Active Users:83 Time:03/10/2022 03:09:14 AM
Re: Yukio Mishima - Spring Snow - Edit 1

Before modification by Legolas at 01/01/2011 10:32:57 PM

I did not know this. Was it because he considered the book a failure?

No, it's a weird story, judging by what I've gathered from Wikipedia... the seppuku happened after what has been called a "failed coup", though that seems like a somewhat exaggerated description of what was merely an attempt to take over an army base (or something like that). When it failed, Mishima committed seppuku and one of his companions had the questionable honour (by our standards, that is) of finishing the job by cutting off his head. But supposedly Mishima had been planning that seppuku for a good while.

In any case, it's not so much the book that he considered a failure as his own life, I believe. Still according to Wikipedia, the final book can easily be read as a very negative judgement of his own life.
Is the Western presence as explicit as it is in Turgenev?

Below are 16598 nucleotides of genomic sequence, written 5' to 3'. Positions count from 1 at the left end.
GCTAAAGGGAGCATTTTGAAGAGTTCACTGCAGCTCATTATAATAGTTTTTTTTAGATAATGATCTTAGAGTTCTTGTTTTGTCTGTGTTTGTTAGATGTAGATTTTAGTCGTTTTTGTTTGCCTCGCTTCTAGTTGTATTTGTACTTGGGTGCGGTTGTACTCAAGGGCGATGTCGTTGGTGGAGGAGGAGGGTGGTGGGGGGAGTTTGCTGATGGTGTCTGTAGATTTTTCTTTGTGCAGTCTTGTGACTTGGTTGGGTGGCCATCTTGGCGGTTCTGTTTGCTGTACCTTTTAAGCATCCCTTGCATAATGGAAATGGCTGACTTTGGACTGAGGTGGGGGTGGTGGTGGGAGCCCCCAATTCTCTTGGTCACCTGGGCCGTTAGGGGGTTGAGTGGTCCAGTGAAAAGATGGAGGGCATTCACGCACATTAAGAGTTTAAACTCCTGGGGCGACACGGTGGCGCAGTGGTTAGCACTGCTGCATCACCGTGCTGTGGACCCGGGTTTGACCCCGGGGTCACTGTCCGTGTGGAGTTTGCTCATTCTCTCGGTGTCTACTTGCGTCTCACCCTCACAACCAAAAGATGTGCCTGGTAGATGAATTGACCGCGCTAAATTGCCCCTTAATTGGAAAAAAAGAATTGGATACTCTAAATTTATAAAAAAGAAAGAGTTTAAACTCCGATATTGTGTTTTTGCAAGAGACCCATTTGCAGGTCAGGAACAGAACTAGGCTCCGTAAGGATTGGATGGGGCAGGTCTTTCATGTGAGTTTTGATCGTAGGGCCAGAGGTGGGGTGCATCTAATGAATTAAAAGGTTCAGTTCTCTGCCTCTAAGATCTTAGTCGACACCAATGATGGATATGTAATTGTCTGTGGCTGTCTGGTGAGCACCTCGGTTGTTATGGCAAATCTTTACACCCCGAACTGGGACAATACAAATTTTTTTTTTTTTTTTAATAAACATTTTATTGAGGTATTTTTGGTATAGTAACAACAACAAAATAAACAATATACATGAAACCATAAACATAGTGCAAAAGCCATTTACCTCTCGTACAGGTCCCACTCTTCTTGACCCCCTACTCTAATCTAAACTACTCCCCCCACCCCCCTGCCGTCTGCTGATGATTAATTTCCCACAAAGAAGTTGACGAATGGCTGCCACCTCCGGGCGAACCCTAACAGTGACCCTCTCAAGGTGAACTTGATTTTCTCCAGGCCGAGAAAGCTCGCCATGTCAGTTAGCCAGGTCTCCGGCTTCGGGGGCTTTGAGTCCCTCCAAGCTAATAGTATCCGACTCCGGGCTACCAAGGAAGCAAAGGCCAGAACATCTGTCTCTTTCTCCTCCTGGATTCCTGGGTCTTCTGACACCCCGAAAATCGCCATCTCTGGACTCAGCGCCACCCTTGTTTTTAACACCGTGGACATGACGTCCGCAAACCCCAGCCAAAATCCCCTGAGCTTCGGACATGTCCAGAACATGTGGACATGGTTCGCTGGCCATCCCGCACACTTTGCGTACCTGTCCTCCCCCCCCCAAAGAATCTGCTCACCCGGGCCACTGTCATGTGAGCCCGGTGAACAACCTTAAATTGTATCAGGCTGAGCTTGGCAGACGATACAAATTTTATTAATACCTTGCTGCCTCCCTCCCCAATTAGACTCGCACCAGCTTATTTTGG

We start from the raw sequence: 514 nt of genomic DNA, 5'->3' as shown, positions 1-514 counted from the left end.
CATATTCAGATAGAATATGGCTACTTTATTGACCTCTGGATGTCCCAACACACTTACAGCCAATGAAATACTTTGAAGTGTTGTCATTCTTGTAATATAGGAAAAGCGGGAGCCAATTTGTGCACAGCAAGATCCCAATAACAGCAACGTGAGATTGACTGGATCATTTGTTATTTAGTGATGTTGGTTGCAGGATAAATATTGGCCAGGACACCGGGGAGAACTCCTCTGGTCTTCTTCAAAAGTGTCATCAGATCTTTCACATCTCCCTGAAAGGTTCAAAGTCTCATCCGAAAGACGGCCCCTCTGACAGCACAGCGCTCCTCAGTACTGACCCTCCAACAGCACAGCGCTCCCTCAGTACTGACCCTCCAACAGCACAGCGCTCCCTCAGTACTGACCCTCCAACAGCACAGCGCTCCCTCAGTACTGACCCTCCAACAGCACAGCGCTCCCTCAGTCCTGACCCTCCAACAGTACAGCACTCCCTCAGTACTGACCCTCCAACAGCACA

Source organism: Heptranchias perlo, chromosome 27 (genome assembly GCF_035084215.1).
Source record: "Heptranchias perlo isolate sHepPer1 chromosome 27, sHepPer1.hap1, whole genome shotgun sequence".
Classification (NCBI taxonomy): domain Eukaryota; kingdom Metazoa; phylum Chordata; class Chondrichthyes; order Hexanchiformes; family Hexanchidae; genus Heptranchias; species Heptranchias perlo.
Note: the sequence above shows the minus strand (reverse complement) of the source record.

Oh yes. Here too there are anglophiles, and Honda's philosophizing about natural law is mostly based on Western ideas, going back to Aristoteles and all. But as I said, the gap is greater - Turgenev's anglophiles are far closer to actual Britons in mentality, whereas Mishima's are still quite Japanese. It's also mentioned a number of times in terms of architecture - the Matsugaes have a western-style house as well as a traditional Japanese one in their park, and spend quite a bit of time in the former.

And of course since this is set fifty years later than Turgenev's book, there are some new Western things that didn't exist yet in Fathers and Sons: movies, cars, grammophone records.
I must say I am tempted. But I do have an aversion to the whiny type of character. Knowing it gets better helps, of course....

Yeah... the problem is also that his immaturity and capriciousness is largely responsible for most of the drama/tragedy that follows. It's not really genuinely tragic if the blame is so obviously his own, even if he then tries to make up for it.

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